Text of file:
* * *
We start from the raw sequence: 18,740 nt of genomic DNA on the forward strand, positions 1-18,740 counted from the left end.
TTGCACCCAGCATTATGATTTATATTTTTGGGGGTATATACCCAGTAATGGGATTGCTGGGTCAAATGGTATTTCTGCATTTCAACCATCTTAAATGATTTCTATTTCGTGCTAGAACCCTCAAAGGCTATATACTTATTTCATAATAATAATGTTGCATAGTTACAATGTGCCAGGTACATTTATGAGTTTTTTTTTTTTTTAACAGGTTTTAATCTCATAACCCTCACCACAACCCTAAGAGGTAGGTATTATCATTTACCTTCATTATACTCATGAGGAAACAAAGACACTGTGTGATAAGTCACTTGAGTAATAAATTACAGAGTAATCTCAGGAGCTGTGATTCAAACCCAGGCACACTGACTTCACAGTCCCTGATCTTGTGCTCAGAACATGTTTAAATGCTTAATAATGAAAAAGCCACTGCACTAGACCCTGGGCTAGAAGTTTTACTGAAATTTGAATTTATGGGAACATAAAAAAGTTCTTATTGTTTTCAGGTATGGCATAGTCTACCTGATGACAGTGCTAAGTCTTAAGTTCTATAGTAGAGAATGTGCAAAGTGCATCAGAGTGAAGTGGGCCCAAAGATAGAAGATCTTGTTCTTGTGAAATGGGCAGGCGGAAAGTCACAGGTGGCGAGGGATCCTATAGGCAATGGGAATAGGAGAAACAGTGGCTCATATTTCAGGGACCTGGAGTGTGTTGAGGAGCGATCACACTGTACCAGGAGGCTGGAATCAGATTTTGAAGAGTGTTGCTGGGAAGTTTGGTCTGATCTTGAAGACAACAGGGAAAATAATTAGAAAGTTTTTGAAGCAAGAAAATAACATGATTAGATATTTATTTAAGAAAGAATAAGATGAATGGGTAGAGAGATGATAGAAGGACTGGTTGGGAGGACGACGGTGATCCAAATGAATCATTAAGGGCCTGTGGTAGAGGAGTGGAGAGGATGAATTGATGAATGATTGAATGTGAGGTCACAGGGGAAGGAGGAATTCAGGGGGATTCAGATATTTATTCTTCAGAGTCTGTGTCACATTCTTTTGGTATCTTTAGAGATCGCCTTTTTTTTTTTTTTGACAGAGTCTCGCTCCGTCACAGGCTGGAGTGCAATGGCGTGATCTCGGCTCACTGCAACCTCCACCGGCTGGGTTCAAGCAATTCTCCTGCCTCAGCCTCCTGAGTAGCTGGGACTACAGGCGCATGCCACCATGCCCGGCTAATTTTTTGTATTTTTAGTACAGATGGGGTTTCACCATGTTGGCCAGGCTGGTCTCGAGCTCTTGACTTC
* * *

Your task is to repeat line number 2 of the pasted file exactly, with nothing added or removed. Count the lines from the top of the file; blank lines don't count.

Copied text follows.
TTGCACCCAGCATTATGATTTATATTTTTGGGGGTATATACCCAGTAATGGGATTGCTGGGTCAAATGGTATTTCTGCATTTCAACCATCTTAAATGATTTCTATTTCGTGCTAGAACCCTCAAAGGCTATATACTTATTTCATAATAATAATGTTGCATAGTTACAATGTGCCAGGTACATTTATGAGTTTTTTTTTTTTTTAACAGGTTTTAATCTCATAACCCTCACCACAACCCTAAGAGGTAGGTATTATCATTTACCTTCATTATACTCATGAGGAAACAAAGACACTGTGTGATAAGTCACTTGAGTAATAAATTACAGAGTAATCTCAGGAGCTGTGATTCAAACCCAGGCACACTGACTTCACAGTCCCTGATCTTGTGCTCAGAACATGTTTAAATGCTTAATAATGAAAAAGCCACTGCACTAGACCCTGGGCTAGAAGTTTTACTGAAATTTGAATTTATGGGAACATAAAAAAGTTCTTATTGTTTTCAGGTATGGCATAGTCTACCTGATGACAGTGCTAAGTCTTAAGTTCTATAGTAGAGAATGTGCAAAGTGCATCAGAGTGAAGTGGGCCCAAAGATAGAAGATCTTGTTCTTGTGAAATGGGCAGGCGGAAAGTCACAGGTGGCGAGGGATCCTATAGGCAATGGGAATAGGAGAAACAGTGGCTCATATTTCAGGGACCTGGAGTGTGTTGAGGAGCGATCACACTGTACCAGGAGGCTGGAATCAGATTTTGAAGAGTGTTGCTGGGAAGTTTGGTCTGATCTTGAAGACAACAGGGAAAATAATTAGAAAGTTTTTGAAGCAAGAAAATAACATGATTAGATATTTATTTAAGAAAGAATAAGATGAATGGGTAGAGAGATGATAGAAGGACTGGTTGGGAGGACGACGGTGATCCAAATGAATCATTAAGGGCCTGTGGTAGAGGAGTGGAGAGGATGAATTGATGAATGATTGAATGTGAGGTCACAGGGGAAGGAGGAATTCAGGGGGATTCAGATATTTATTCTTCAGAGTCTGTGTCACATTCTTTTGGTATCTTTAGAGATCGCCTTTTTTTTTTTTTTGACAGAGTCTCGCTCCGTCACAGGCTGGAGTGCAATGGCGTGATCTCGGCTCACTGCAACCTCCACCGGCTGGGTTCAAGCAATTCTCCTGCCTCAGCCTCCTGAGTAGCTGGGACTACAGGCGCATGCCACCATGCCCGGCTAATTTTTTGTATTTTTAGTACAGATGGGGTTTCACCATGTTGGCCAGGCTGGTCTCGAGCTCTTGACTTC